Christmas McCabe: “Speaking as a 27-year-old, I know this movie for one reason: Bo Derek starred in Tommy Boy, emerging from a pool in a swimsuit. Chris Farley gawks at her and Brian Dennehy says, “Yeah, she’s a real ‘10,’ huh?” My Dad laughed at this weird non-sequitur, and when I asked him why, he explained who this woman was, that she was in a movie called 10, et cetera. I’m not sure why, but Dudley Moore and 10 isn’t really in the critical conversation these days. If it’s known to people my age, it’s known mostly as that movie where a pretty lady in cornrows runs toward the camera in a one-piece swimsuit.”
Sometimes I presume that the younger generation doesn’t care about the pop culture staples of the past as much as my generation did, but then I realize that one reason I know a lot of what I know is because certain older movies, TV shows, comics, and albums were omnipresent when I was growing up. For example, last month, Rolling Stone ran a listicle called, “40 Albums Baby Boomers Loved That Millennials Don’t Know,” and while I clicked in expecting a fairly obscure list of records, I was surprised to find that most of the albums on that list were pretty huge deals even for post-boomers like me: albums like Supertramp’s Breakfast In America, Tina Turner’s Private Dancer, and the Cars’ self-titled debut album. Those albums all came out before I turned 14—which I tend to identify as the age when kids really start to discover “their” music—but their songs were still all over the radio, so I didn’t have to work hard to know them well. Similarly, I knock younger TV fans sometimes for not knowing as much as they should about the likes of The Honeymooners and The Mary Tyler Moore Show, but then I remember that those shows aren’t the only thing on TV in the afternoons and late nights any more, like they were when I was a lad. I know a lot about Barney Miller because when I was a kid, Barney Miller was what was on.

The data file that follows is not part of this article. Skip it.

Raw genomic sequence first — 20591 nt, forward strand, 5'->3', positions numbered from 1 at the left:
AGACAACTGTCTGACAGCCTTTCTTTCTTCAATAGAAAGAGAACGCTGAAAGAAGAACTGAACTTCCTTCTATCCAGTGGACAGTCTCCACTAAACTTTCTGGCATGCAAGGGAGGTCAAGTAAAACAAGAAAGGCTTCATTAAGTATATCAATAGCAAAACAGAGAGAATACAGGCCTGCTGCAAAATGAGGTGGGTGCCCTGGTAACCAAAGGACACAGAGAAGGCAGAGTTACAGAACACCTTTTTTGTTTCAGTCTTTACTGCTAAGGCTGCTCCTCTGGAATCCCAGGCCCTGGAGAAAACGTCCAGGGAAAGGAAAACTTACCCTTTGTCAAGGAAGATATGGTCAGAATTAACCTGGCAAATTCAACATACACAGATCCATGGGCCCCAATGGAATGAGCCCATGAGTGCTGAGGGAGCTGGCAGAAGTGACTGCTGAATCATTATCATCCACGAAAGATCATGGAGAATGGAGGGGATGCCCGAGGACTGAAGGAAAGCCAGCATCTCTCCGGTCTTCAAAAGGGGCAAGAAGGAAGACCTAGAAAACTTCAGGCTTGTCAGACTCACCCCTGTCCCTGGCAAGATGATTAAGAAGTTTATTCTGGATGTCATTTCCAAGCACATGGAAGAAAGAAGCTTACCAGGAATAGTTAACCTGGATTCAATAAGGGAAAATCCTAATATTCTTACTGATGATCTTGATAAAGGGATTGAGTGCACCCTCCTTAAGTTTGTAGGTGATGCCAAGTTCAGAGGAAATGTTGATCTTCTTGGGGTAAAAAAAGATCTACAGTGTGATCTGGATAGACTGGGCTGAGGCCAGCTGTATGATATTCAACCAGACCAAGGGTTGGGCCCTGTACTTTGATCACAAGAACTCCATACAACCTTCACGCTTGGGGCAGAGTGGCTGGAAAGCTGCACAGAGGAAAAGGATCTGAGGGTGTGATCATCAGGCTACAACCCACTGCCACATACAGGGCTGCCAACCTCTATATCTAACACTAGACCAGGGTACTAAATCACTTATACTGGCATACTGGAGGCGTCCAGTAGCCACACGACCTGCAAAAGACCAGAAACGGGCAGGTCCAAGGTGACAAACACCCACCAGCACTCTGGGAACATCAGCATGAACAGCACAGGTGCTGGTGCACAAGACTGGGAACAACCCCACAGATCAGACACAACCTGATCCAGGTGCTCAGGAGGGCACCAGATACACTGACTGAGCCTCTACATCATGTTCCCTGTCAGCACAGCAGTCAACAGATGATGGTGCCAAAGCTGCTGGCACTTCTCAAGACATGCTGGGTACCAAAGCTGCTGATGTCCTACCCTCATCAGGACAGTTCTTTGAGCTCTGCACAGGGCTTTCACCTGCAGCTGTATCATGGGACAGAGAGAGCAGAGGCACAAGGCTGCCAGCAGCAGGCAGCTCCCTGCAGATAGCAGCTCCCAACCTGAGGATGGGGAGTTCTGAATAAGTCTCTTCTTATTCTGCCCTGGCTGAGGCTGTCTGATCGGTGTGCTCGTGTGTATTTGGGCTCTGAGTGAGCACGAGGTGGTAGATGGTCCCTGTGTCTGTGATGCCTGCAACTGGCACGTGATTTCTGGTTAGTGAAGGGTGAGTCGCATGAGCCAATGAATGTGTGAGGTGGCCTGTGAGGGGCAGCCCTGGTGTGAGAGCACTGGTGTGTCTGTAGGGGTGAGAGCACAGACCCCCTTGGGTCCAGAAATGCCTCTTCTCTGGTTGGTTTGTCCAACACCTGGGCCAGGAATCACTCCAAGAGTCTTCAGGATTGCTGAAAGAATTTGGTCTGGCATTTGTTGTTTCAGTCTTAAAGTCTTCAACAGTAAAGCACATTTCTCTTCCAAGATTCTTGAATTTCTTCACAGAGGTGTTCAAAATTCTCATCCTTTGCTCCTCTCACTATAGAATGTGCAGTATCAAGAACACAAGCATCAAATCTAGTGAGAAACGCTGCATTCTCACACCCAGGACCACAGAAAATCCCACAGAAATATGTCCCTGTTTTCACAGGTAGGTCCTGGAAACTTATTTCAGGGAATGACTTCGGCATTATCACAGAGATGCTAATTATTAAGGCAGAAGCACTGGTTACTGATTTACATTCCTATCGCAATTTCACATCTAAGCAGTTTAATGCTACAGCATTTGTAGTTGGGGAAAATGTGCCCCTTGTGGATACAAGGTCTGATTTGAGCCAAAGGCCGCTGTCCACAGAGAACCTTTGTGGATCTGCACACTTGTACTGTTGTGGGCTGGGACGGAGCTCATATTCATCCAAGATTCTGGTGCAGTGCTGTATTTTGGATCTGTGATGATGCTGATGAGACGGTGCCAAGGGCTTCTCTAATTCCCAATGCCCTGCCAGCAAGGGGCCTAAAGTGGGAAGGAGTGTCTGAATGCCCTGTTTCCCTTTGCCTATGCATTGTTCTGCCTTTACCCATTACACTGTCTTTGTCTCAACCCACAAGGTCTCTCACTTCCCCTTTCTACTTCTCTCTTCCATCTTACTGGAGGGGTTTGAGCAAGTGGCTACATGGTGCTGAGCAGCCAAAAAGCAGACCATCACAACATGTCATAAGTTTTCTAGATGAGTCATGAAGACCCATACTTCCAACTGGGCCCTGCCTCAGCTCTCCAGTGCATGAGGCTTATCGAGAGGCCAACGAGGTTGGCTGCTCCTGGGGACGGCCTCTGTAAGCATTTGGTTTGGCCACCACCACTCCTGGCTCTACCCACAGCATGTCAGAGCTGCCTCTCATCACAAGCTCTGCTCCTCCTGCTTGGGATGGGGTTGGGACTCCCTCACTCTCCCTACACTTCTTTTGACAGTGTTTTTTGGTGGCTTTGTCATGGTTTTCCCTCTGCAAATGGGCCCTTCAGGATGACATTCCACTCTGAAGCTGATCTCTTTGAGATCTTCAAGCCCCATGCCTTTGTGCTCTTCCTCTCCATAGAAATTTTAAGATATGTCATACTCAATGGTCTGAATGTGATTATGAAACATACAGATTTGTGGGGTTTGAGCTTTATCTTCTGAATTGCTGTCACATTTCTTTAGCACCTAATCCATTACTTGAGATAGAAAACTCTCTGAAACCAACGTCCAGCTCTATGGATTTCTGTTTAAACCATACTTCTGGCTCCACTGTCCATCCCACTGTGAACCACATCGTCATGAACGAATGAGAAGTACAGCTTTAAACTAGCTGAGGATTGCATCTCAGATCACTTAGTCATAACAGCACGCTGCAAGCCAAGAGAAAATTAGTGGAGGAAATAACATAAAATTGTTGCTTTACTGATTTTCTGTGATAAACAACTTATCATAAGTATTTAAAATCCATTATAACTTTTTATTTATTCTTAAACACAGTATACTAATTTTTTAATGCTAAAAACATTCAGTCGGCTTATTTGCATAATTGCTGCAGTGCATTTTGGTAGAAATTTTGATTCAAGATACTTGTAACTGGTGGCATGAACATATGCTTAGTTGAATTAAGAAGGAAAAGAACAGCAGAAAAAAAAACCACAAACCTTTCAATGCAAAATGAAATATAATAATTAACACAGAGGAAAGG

Where is that line, between when certain cultural knowledge stops being essential and becomes optional? And why does it happen? Because I can confirm what many of the commenters my age are saying above: 10 was pretty major there for a couple of years. It made Bo Derek a star (and Dudley Moore too, though Arthur had even more to do with that), it inspired parodies and homages, and it influenced fashion. But what it didn’t influence so much was cinema, which probably explains why younger movie buffs still know Alien and Apocalypse Now—two other huge hits from 1979—but not 10.
I also wonder if a movie like 10 will be found by those younger movie buffs eventually, in the same way that once I finished engaging the canon, I started winding my way through some of the complementary movie and albums. A lot of my 30s were spent solving pop culture mysteries in that way. Where did the celebrities on 1970s game show panels come from? Why did west coast country-rock develop the way that it did? Why do the French love Jerry Lewis? I’ve had a lot of fun over the past decade-plus trying to answer those questions, and many more like it.
I don’t want to say that only the good stuff endures, because a lot of my cultural anthropology has led me down pathways littered with dreck. But if I’ve learned anything over the years, it’s that I’m never going to run out of musical subgenres to explore, or directors worthy of further research—and they’re not all going to be obscurities, either. That’s part of the joy of the whole endeavor: to discover something great from a half-century ago, and then to follow all the ripples it left behind.